Cleaver & Others v Schyde Investments Limited1 concerned a contract for the sale of land; following completion of the transaction the purchaser intended to seek planning permission to construct a residential development. Commercial Property Standard Enquires were raised by the purchaser and duly responded to by the seller. At the time of responding the seller provided truthful answers to the enquiries, however subsequently facts arose that made the answers wrong. Once the transaction had been completed the purchaser discovered the information that he had been provided with was incorrect and sought to have the contract rescinded on the grounds of misrepresentation. The contract incorporated the Standard Conditions of Sale 4th edn., which excluded (via clause 7.1.3) errors or omissions except in the case of fraud or recklessness or where the property differed substantially in quantity, quality or tenure from what the purchaser had been led to expect. At first instance the Court held that the condition did not satisfy the test of reasonableness under UTCA and the purchaser was entitled to rescind. The seller was subsequently granted permission to appeal the decision to the Court of Appeal. The Court of Appeal dismissed the appeal and upheld the decision at first instance. It was recognised that there was nothing 'self-evidently offensive', in terms of reasonableness and fairness, in a contractual term which restricts a purchaser's right to rescind the contract in the event of the vendor's misrepresentation to cases of fraud or recklessness. This it was thought would be a perfectly rational and commercially justifiable apportionment of risk in the interests of certainty and the avoidance of litigation. However, the question to be answered by the appeal was whether the Judge at first instance was entitled to come to the conclusion that he did, not whether the Court of Appeal would have come to the same conclusion. It would require some exceptional feature for a Court to conclude that a standard condition with a long term history failed to satisfy the test of reasonableness, but it was held that the Judge was entitled to have regard to the particular circumstances of the case and also to consider that the seller had failed to demonstrate that the standard clause was fair and reasonable in this case. The speeches given in the decision of the Court of Appeal clearly underline the fact that while it can be commercially acceptable to limit or exclude liability for innocent misrepresentation, there are occasions when the court may decide that in the circumstances it is not reasonable to do so. This case provides a very limited exception to the general principle that clauses in industry standard conditions will usually be upheld as reasonable by the Courts, and should probably be viewed as a one off; but, it is worth keeping in mind that given the right circumstances such an approach should not be taken for granted. • For additional information please contact: Edward Worthy of Gepp & Sons. The above is not legal advice; it is intended to provide information of general interest about current legal issues.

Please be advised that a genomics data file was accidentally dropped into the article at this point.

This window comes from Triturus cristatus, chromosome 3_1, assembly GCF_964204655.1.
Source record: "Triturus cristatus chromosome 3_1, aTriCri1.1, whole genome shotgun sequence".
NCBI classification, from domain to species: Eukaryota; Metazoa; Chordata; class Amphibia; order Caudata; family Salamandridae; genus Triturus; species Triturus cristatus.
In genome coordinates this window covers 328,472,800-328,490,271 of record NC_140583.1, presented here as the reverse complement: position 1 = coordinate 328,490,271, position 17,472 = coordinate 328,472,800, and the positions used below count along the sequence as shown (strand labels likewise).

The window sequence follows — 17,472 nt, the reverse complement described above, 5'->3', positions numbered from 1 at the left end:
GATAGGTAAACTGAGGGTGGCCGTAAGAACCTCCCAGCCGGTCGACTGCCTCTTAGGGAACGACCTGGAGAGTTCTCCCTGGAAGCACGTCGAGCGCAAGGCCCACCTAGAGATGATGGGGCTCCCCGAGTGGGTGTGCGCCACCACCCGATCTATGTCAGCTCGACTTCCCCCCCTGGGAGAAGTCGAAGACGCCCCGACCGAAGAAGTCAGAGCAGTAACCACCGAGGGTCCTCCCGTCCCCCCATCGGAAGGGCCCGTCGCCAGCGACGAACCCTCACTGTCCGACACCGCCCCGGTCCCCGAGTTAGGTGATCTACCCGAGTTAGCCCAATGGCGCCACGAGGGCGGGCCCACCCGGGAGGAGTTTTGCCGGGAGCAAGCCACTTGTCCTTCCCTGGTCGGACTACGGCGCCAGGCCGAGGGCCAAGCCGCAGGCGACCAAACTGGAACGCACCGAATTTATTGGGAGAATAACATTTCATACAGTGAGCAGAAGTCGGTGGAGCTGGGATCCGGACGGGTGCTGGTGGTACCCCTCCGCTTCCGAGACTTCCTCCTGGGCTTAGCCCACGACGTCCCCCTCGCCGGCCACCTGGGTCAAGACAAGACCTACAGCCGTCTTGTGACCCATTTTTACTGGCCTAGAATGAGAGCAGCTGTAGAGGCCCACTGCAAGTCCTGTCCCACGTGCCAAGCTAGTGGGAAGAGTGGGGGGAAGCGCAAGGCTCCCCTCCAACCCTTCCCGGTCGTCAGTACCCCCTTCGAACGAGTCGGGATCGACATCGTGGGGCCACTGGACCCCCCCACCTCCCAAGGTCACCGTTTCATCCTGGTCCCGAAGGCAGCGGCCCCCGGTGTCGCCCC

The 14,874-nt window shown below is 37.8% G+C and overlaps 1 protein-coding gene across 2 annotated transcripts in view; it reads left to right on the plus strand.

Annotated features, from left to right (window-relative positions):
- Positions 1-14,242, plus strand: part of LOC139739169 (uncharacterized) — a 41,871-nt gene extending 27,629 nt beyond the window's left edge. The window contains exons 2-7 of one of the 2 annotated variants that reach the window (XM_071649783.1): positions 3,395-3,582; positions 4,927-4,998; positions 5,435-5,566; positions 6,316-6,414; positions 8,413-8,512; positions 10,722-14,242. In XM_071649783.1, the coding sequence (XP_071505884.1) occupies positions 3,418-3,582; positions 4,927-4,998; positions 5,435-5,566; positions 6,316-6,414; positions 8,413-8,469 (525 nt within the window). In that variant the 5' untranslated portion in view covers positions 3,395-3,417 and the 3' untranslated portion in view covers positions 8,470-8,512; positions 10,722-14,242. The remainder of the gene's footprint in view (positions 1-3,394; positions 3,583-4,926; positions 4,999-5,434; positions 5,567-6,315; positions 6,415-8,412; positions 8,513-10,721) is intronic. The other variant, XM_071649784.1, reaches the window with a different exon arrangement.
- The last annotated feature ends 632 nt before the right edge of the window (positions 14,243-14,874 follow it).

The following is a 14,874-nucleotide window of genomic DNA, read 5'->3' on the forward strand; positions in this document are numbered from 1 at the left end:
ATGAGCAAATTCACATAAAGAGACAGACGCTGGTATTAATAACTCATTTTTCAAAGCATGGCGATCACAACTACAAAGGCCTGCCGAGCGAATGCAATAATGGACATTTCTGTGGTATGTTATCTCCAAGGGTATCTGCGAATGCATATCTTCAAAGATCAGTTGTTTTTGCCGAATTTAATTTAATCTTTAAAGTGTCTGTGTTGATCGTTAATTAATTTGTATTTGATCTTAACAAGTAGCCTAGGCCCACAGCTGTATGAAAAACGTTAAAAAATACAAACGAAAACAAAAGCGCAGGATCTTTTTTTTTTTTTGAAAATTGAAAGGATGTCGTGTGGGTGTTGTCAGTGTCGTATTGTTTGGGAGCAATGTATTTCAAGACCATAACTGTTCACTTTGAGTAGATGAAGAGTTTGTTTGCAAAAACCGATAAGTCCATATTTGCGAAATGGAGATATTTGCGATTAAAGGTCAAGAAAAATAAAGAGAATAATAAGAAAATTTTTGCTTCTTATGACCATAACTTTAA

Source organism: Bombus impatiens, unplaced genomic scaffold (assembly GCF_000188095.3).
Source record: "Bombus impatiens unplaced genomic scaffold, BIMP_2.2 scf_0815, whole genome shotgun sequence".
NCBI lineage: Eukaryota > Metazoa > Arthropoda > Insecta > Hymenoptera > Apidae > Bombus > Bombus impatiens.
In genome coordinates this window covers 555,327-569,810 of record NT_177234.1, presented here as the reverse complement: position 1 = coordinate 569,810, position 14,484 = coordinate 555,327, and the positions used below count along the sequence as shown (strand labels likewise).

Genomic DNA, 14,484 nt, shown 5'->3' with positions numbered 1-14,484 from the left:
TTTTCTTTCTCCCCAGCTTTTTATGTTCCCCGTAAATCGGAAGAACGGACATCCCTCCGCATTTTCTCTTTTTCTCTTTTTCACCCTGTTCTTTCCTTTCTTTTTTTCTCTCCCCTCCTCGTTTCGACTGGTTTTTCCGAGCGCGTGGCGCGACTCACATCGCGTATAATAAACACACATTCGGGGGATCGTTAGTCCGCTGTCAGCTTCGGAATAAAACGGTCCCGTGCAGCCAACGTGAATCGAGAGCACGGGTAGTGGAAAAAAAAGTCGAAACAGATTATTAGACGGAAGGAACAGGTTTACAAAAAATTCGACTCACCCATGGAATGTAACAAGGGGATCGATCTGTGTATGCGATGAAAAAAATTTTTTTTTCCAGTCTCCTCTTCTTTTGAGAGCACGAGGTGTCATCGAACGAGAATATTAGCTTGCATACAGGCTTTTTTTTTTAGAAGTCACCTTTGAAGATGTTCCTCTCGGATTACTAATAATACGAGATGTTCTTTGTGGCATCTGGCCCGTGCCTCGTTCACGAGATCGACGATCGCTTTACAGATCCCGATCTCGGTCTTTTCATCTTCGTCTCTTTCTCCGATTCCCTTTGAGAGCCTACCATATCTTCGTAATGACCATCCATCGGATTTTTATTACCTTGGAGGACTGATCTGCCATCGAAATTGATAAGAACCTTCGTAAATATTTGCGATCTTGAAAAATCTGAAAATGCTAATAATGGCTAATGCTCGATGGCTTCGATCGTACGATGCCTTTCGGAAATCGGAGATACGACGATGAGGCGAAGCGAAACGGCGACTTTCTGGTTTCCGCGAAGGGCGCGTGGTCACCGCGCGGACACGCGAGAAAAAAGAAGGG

Clause in standard conditions of sale fails to satisfy test of reasonableness.